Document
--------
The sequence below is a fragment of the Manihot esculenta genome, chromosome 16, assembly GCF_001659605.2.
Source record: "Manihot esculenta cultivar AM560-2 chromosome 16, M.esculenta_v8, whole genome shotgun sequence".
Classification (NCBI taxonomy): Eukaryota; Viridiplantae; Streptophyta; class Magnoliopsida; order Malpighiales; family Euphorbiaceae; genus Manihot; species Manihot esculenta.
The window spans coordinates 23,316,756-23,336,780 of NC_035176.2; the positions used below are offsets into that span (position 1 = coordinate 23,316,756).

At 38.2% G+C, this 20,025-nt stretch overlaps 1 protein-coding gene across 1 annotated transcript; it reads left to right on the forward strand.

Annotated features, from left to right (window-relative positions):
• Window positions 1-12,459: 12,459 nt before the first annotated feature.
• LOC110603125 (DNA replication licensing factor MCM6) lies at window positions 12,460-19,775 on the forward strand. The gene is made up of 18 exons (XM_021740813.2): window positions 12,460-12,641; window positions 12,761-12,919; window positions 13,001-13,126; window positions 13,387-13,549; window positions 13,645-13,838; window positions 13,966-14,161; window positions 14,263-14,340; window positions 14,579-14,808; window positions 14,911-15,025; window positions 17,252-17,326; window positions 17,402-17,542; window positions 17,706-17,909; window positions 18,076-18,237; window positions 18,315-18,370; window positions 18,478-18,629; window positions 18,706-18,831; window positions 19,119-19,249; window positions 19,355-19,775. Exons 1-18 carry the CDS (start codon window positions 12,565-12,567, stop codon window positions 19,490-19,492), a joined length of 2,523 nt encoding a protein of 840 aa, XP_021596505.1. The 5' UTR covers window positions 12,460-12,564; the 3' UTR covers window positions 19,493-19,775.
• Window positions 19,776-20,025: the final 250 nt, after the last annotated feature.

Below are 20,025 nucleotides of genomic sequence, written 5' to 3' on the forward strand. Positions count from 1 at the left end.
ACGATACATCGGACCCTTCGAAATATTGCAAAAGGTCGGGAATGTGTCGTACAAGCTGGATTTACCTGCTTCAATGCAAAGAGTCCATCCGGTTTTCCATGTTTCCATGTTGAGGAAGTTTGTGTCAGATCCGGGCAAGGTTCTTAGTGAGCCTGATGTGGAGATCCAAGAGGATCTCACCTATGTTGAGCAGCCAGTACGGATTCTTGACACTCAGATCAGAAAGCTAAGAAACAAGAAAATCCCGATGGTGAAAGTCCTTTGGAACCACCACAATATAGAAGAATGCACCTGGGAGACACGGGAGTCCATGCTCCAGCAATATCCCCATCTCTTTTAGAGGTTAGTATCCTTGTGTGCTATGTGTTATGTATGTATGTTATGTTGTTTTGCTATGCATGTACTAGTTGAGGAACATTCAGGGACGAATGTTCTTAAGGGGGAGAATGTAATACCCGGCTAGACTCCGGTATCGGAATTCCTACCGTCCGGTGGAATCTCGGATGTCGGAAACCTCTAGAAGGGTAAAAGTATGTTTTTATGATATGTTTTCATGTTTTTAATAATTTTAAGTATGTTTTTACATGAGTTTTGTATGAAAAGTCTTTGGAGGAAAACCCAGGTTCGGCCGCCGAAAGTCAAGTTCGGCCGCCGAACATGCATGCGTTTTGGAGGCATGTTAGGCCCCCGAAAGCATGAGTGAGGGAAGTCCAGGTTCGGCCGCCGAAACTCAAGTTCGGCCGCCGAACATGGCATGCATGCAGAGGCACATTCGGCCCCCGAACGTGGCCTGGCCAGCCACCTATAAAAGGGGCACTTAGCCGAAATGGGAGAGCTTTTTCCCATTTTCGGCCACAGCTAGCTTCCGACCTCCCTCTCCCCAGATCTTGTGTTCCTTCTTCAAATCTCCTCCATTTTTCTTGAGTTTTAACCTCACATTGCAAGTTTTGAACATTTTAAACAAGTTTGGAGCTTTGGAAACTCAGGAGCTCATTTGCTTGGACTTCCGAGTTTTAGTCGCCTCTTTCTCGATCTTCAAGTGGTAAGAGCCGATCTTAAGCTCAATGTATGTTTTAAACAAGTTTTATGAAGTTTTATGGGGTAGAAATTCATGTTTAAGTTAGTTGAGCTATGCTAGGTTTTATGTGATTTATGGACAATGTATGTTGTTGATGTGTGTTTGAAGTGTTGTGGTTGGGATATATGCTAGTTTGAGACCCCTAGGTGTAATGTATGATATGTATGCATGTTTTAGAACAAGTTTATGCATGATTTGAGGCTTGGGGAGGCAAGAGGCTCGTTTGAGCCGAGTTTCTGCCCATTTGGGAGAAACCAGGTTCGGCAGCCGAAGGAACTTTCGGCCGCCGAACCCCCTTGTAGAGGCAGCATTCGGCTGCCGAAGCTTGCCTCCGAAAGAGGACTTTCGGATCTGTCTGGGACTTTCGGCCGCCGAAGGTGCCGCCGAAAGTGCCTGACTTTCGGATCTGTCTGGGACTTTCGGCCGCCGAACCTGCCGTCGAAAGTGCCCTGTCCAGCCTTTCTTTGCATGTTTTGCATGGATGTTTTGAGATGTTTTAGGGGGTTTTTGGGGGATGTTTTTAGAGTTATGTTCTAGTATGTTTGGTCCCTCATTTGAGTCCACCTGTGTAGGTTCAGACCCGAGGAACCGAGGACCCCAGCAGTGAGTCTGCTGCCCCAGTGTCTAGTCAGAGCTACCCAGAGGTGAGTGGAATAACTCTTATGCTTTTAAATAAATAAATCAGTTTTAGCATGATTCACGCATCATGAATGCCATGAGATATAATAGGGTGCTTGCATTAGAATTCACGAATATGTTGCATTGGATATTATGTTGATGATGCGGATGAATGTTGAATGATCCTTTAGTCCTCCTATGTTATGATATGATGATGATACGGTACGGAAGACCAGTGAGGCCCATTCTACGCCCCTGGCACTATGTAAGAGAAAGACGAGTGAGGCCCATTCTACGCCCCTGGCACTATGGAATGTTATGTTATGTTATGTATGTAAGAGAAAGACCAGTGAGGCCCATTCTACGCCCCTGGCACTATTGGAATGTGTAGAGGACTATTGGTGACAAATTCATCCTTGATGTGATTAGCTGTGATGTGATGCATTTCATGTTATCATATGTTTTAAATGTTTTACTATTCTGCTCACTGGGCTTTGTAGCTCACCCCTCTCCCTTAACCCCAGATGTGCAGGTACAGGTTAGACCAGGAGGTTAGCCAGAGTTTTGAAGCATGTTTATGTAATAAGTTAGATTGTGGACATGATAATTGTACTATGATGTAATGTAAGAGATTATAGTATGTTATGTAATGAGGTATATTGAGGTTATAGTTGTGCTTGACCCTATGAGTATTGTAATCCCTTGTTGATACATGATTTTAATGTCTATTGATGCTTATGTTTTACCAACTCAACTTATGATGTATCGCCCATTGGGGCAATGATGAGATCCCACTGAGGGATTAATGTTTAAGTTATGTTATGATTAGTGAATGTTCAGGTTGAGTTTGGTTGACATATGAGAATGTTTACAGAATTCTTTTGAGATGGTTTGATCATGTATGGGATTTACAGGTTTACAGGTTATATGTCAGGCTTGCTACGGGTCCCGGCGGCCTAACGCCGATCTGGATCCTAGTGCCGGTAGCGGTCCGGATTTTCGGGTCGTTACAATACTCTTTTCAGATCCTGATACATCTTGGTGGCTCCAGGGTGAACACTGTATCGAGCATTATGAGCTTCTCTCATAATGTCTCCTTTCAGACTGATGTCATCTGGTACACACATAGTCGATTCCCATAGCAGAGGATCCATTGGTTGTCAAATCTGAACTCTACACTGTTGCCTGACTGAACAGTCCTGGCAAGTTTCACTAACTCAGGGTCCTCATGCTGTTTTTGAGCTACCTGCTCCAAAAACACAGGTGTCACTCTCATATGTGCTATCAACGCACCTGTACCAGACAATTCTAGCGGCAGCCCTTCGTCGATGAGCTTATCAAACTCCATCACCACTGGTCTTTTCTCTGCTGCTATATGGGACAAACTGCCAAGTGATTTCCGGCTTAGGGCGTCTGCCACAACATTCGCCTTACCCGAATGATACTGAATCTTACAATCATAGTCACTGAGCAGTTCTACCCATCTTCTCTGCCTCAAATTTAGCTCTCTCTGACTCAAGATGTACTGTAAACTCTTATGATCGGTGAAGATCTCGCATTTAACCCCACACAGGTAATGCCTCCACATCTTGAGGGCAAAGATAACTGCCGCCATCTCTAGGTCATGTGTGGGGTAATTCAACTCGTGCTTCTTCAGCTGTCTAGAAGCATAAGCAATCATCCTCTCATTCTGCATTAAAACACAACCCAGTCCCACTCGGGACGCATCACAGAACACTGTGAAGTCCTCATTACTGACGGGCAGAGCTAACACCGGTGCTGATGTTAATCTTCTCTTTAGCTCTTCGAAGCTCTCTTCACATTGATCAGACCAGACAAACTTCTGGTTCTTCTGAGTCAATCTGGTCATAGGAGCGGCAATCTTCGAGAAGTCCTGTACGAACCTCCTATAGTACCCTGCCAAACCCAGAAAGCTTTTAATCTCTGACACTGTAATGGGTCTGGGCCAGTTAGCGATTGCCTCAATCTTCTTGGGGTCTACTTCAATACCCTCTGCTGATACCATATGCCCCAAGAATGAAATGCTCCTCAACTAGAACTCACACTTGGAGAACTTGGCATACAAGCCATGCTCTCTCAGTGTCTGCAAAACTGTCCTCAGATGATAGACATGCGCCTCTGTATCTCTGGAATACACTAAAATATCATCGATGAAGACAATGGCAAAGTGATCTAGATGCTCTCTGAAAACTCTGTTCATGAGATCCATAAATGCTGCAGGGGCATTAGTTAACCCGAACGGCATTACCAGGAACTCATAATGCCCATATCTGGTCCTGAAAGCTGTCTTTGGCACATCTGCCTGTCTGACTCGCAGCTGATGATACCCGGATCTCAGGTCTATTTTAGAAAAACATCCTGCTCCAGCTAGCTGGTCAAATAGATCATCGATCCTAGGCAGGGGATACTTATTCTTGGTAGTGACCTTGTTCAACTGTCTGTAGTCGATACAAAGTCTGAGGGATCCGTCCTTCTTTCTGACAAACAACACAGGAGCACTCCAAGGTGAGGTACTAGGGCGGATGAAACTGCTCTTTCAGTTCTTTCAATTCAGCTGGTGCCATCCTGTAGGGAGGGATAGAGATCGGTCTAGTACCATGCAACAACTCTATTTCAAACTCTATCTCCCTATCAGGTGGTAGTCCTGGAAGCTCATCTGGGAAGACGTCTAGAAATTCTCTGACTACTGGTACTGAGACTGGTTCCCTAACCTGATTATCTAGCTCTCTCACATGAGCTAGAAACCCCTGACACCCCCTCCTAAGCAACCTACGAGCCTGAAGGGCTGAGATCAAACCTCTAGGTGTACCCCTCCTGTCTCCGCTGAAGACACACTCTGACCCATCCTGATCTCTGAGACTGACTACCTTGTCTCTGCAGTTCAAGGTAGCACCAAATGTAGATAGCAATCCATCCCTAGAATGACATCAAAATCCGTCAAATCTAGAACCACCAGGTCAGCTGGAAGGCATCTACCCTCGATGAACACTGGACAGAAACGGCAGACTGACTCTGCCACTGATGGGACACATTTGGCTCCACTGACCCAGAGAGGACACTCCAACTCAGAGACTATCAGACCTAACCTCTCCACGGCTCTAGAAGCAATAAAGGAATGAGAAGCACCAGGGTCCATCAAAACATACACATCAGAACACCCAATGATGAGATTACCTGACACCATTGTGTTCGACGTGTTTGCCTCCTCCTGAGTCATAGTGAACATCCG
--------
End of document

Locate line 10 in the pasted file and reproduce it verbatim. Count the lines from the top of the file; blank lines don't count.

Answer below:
Below are 20,025 nucleotides of genomic sequence, written 5' to 3' on the forward strand. Positions count from 1 at the left end.